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Fullers Earth; Forest Marble
Nineteenth century walled gardens.
Nineteenth century walled gardens, including terraces with some balustrades, by John Moulton. It involved lavish planting along the terraces. The site is surrounded by a wall which rises in curved steps to a height of c2m. Two ashlar gate piers, each topped with a carved stone eagle, and a pair of decorative wrought-iron gates gives access to a drive that leads to the courtyard below the NE front of The Hall. An octagonal dovecote was converted into a private dwelling in the early 20th century. The Hall stands on high ground, with a formal walled terrace garden in the NW half of the site around The Hall. These are screened to the north by a belt of trees and shrubs including a straight walk running its full length. Immediately to the east and level with the Hall, is a square-shaped garden of just over 0.5ha.,surrounded by a clipped yew hedge c1.5m high. The garden is laid to lawn and has a square-shaped pond with an ornamental stone urn set on a pedestal. To the west of the house lies a rectangular lawn of c3.5ha with a gravel walk along its north boundary. The gravel walk leads to a small temple, probably 19th century in date, and made of ashlar having a portico with a triangular pediment supported by two Doric columns in antis. Immediately to the NE of the temple stands a carved stone commemorating the donation the swimming baths to the town by Stephen Moulton in 1897. Immediately to the south of the house is a large balustraded terrace with central steps that lead into the garden below. The terrace is paved and the open strapwork balustrades are decorated with ornamental urns and carved lions. The wall of the terrace are joined to the retaining wall of the garden to the east and west of The Hall, creating two terraces on a lower level, laid to lawn. The central steps from the terrace lead to a gravel walk that runs along the full length of a second retaining wall built in the late 19th century. At either end of the walk, steps lead down to a pair of gate piers topped with carved stone pineapples, which give access to the informal, eastern part of the garden, and a lawn, planted with a mixture of trees and shrubs. To the south the walk is screened from the lawn by a row of 13 mature conical-shaped yew trees. This lawn is bounded by a thin belt of horse chestnuts, limes, maples, hornbeams, poplars, cedars and California Redwoods. To the east of The Hall lies the pleasure gardens which surround the stable block, planted with a mixture of trees. Along the north side of the lawn is an early 20th century pergola which covers a raised walk that runs in a westerly direction of c8m. Set into the southern slope of the hillside is a temple, possibly 18th century, having a portico with an entablature and plain pediment supported by four Tuscan columns and two pilasters. A boathouse, built in the 1960s, stands on the site of a former boathouse. The now derelict kitchen is bounded to the north by a stone wall., against which stands a lean-to greenhouse.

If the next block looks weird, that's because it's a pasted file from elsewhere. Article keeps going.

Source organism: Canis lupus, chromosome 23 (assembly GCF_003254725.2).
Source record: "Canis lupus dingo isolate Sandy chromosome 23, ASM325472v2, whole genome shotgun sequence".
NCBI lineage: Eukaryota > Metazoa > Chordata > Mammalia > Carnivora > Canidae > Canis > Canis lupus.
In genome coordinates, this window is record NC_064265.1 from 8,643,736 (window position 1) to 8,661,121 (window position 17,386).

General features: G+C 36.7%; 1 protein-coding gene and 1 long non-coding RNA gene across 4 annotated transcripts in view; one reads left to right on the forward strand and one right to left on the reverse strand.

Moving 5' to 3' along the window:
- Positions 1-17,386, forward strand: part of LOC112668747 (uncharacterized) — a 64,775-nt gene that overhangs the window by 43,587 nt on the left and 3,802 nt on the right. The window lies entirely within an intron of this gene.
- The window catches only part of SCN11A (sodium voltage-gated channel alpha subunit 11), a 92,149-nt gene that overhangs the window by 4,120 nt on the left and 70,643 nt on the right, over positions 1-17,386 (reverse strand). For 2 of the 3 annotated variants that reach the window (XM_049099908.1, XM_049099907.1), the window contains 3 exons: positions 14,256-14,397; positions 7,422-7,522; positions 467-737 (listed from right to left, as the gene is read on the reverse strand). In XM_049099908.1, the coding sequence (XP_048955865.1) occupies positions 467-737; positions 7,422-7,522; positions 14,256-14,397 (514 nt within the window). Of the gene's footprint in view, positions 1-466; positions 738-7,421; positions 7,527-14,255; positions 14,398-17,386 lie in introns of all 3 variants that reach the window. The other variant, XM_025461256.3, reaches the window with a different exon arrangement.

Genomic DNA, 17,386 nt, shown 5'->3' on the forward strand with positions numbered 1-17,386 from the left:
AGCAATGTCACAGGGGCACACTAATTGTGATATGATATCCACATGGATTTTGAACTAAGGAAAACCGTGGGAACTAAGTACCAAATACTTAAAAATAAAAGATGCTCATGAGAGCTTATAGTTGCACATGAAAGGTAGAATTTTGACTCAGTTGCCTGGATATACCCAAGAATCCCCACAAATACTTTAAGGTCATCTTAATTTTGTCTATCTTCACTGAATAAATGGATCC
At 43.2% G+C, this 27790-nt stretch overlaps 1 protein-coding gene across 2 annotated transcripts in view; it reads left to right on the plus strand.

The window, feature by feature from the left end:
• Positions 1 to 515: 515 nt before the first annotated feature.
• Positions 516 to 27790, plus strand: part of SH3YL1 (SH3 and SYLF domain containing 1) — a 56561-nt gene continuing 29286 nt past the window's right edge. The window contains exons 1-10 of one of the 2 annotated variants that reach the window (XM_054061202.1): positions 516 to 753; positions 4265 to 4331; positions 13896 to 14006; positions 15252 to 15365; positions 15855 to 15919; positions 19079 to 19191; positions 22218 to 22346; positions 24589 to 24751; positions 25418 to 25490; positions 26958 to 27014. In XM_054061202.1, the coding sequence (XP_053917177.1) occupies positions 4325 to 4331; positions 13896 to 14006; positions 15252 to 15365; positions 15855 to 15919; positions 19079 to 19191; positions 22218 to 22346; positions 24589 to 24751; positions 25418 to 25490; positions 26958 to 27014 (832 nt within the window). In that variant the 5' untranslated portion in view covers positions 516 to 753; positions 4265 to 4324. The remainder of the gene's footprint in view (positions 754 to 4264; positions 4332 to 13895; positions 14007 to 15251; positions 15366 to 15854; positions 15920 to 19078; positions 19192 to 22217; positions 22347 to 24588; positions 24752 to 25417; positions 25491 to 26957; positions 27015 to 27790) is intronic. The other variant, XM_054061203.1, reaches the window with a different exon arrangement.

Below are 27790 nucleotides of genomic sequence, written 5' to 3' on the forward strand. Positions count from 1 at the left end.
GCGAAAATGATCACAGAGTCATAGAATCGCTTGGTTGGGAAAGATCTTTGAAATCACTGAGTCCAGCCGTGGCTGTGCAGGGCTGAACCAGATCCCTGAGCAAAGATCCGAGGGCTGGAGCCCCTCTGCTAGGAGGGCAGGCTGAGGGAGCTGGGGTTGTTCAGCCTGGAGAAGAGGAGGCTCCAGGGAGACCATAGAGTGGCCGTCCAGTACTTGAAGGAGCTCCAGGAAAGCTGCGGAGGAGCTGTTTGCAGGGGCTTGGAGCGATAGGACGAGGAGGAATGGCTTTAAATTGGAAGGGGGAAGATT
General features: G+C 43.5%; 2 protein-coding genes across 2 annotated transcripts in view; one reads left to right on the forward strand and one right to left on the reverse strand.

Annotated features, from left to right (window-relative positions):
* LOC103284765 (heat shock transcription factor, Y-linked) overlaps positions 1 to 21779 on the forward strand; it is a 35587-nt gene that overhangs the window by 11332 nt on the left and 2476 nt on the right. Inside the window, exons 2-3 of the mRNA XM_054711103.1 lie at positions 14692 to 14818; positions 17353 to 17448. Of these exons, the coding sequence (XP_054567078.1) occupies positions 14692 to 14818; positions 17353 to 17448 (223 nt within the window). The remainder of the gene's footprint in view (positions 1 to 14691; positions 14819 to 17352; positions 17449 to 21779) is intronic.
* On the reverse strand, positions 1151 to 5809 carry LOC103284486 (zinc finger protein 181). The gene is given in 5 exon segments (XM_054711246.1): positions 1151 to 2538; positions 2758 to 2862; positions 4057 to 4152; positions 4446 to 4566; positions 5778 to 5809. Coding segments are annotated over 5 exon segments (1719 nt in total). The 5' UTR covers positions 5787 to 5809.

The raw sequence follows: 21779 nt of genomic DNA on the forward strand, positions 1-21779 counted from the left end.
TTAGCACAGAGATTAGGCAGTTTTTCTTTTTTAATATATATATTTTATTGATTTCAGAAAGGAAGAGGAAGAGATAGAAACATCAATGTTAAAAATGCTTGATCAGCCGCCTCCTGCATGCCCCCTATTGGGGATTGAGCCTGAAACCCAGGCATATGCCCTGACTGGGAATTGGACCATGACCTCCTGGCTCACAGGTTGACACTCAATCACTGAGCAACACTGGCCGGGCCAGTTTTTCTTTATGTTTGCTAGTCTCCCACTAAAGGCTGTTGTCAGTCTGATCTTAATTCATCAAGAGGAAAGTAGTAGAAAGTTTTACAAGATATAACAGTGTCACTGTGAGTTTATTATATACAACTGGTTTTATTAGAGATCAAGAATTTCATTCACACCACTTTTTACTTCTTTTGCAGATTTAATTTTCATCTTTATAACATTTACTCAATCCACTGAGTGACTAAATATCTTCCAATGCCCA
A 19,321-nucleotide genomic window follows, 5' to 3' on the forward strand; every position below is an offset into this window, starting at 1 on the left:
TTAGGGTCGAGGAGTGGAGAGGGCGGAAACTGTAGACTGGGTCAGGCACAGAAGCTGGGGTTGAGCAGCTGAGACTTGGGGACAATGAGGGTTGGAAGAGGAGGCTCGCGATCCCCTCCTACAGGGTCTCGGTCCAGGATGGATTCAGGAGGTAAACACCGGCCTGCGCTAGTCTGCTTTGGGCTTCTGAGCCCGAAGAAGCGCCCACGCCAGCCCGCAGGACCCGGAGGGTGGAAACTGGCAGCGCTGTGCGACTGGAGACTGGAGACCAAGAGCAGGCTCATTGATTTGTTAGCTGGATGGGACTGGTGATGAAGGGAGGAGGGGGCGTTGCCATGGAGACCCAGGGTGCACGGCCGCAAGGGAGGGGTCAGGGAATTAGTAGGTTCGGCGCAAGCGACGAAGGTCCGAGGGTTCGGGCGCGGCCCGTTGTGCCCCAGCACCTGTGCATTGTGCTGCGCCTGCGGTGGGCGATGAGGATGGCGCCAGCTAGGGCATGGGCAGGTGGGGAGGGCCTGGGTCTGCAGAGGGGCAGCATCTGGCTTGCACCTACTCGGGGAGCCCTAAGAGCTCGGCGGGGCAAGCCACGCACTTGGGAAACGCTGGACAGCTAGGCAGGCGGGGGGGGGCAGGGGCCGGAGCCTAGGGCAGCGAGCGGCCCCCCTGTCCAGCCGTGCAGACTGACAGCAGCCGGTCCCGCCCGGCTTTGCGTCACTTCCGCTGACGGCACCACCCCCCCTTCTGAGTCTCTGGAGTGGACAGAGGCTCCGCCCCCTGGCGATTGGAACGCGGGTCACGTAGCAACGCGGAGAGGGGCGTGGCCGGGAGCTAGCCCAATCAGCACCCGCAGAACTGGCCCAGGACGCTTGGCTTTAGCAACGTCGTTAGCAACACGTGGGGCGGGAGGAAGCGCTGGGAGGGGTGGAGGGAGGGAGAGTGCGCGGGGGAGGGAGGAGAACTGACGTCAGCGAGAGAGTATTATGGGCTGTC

English Heritage Register of Parks and Gardens of Special Historic interest in England Part 46
Map showing Panoramio pictures and Wikipedia entries for the area around The Hall Garden (Registered)
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